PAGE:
Housing Policy Changes - how they effect Owners, Investors, Renters
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Housing policy: What the changes mean for homeowners,
investors, first-home buyers, renters and bach owners
While some moves had been predicted, such as the extension of the bright-line test, others were a surprise. The move to end investors’ ability to offset interest paid on home loans against rental income was described by one economist as “massive”.
Here's what the changes mean for various players in the market.
Some of the most significant changes come for property investors.
Until now, they have been able to claim back the interest cost of a home loan against the rent received on the property, significantly reducing their tax bills. Put simply, if they earned $20,000 a year in rent from a property but paid $12,000 in home loan interest, only $8000 of the rental income would be subject to tax.
Under the new rules, the whole $20,000 would be.
No deductibility will be available for properties bought after March 27, and the amount that can be deducted will drop for other properties until it is phased out in four years’ time. New builds may be exempt, but Cabinet is yet to consult on this.
While this is a big change for investors to build into their calculations, with interest rates so low, the impact is more limited than it would have been at pretty much any time in the past. But interest rates will eventually rise and it could become more painful at that point.
The bright-line test is also being extended, although new builds will be exempt.
At present, any property other than an owner-occupied home that was bought between October 1, 2015, and March 28, 2018, and sold within two years, or purchased after March 29, 2018 and sold within five years, is subject to tax on its capital gains.
Now, any properties bought from March 27 will have to be held for 10 years to escape the tax.
The tax is applied at the marginal income tax rate of the owner and has been described by tax commentator Terry Baucher as a “de facto capital gains tax”.
It’s expected this will result in an extra $650 million a year for the Government.
Financial Advice New Zealand chief executive Katrina Shanks said the bright-line test extension would make investors think more carefully about the investment strategies.
“Combined with the decision to eliminate interest rate tax deductions investors can currently claim on properties, will significantly influence whether they enter and stay in the market.
“New Zealand has a large number of mum and dad property investors, many of whom have just one property as the main source of their retirement plan, and they will now have to look at this model with a new lens.”
If you live in a home that you own, you won’t be directly affected, although you may no longer see the value of your property shooting up at the 20 per cent-a-year rate of recent times.
The bright-line test doesn’t apply if you used a property as your main home for more than 50 per cent of the time you own it, or you use more than 50 per cent of the property’s area.
People can use an “own home” exclusion twice in any two-year period to avoid the bright-line test.
The changes may mean that official cash rate increases are further away than might otherwise be the case.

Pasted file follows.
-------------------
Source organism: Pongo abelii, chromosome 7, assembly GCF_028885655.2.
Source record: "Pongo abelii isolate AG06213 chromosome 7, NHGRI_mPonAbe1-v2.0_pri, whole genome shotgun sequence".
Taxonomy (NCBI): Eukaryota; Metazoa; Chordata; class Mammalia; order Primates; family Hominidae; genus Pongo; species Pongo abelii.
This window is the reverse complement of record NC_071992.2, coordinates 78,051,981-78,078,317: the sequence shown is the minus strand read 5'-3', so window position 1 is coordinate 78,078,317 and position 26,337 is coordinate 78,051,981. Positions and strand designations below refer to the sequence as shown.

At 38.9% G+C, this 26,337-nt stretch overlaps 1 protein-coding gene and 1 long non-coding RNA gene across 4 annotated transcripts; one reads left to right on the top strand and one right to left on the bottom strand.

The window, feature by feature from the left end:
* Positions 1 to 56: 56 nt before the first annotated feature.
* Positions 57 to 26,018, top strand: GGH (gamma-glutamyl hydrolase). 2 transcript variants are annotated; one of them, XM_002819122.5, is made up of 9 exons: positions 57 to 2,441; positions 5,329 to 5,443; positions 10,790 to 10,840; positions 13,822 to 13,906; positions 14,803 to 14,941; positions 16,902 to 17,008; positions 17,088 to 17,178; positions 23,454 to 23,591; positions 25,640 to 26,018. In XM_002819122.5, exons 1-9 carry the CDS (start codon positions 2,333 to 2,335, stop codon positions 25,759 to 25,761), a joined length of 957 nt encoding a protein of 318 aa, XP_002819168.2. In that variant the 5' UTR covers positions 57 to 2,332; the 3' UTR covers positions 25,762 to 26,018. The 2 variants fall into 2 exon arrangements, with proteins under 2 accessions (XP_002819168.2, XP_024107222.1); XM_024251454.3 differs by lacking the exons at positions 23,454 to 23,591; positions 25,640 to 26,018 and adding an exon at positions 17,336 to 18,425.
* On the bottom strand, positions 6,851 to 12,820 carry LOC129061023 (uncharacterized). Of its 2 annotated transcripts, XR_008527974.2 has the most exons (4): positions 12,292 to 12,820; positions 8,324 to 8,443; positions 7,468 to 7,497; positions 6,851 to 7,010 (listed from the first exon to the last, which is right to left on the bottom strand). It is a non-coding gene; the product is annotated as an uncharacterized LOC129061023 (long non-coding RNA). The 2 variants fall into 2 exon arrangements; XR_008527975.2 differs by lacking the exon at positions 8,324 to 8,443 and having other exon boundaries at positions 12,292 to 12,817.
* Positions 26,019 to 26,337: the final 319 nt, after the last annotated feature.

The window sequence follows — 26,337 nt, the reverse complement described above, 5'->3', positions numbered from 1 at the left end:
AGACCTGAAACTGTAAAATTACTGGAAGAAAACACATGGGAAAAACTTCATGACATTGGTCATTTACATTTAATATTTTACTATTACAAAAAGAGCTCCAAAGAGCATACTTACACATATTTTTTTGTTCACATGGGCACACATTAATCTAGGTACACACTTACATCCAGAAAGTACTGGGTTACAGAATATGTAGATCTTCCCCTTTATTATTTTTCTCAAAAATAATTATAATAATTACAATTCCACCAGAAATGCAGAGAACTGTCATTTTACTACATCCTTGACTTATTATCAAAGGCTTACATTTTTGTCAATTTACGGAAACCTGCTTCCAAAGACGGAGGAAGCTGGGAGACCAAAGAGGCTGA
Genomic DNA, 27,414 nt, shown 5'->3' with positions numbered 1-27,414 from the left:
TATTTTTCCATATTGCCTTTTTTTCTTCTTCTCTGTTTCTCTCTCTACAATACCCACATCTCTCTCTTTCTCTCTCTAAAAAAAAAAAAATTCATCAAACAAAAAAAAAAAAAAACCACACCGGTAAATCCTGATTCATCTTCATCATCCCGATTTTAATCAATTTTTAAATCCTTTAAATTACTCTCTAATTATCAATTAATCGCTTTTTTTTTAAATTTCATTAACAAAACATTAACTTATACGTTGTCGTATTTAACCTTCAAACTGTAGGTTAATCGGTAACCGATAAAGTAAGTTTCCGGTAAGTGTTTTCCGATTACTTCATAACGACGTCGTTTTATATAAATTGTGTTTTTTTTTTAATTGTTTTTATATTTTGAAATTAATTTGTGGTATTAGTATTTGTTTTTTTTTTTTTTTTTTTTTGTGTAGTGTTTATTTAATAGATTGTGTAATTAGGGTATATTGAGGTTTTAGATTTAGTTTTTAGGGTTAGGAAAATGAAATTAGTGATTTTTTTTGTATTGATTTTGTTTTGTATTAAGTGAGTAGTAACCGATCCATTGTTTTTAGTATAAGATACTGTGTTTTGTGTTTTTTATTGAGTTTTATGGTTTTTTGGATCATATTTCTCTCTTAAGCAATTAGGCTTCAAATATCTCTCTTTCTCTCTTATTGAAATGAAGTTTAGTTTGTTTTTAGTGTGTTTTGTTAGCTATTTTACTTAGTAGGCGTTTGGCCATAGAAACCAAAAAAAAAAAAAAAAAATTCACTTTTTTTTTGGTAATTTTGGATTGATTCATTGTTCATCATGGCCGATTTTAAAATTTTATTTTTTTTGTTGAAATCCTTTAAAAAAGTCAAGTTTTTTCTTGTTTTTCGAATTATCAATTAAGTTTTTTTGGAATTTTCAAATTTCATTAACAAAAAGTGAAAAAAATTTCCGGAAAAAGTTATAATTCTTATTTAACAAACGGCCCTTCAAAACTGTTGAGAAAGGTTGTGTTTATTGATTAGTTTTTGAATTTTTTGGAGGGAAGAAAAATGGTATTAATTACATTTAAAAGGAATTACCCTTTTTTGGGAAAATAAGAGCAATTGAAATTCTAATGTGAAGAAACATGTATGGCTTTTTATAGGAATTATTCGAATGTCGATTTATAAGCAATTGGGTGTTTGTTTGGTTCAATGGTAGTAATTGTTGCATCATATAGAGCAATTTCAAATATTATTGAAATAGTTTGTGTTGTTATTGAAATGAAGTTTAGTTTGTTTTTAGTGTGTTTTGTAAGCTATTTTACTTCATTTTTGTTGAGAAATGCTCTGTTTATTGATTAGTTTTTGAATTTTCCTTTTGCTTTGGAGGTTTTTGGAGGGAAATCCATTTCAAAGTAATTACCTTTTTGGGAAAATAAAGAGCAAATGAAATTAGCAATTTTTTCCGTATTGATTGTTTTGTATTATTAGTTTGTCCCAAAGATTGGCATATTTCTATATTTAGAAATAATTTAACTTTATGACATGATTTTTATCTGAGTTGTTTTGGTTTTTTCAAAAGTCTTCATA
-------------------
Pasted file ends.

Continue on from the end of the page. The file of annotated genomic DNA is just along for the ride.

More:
Westpac economist Satish Ranchod said they were now “off the table for the foreseeable future”.
Baches were already covered by the bright-line test, and the impact of that is extended for any new baches bought as of this weekend.
The tax is paid at a person’s normal income tax rate, so if you’re a high-income earner with a second property you’re selling, you could potentially be taxed 39 per cent of the gains.
However if you use the property as your main home for more than 50 per cent of the time you owned it, you may be able to avoid paying tax with the “own home” exclusion mentioned earlier.
If you’ve been using Airbnb or other short-term rentals to help cover the cost of holding a bach, you may now have an extra tax bill on those, phased in over the coming four years.
It’s a little unclear what this will all mean for renters.
If some investors decide it’s not worth holding a property without the perk of deductibility, that could mean some tenancies change hands. Some landlords might try to increase rents to cover their increased tax bill.
“Many landlords are likely to increase their rent in the coming years as they look to offset the costs, thereby making rentals even more unaffordable than they are currently and making it even harder for renters to save a deposit for their own property,” said Real Estate Institute acting chief executive Wendy Alexander.
- LVR Restrictions introduced in October 2013.
- Interest rates are one-year fixed on a 30-year term.
- Savings = 30% of the household income.
“There is also a chance that a handful of unscrupulous landlords might look to even profit from the situation.”
The Government is also tweaking the rules so that a rental increase can only happen once per year per property, rather than per tenant. That means a new tenant moving in will pay the same rent as the one who moved out, unless there hasn’t been a rent increase in a year.
NZ Property Investors Federation president Sharon Cullwick said that could mean that increases were bigger when they did happen.
It’s intended that the changes will mean house prices increase less quickly, providing more opportunities for first-home buyers, and less competition from investors.
There are also changes to the First Home Grant and Loan schemes.
To qualify, buyers will now be able to earn up to $95,000 as single people and $150,000 as a couple.
Price caps increase from $650,000 to $700,000 in Auckland, $650,000 in Queenstown and Wellington, $600,000 in Nelson, Tauranga, Western Bay of Plenty, Hamilton, Waipa, Hastings and Napier, $550,000 in Christchurch, $550,000 in Dunedin and $500,000 through most of the rest of New Zealand.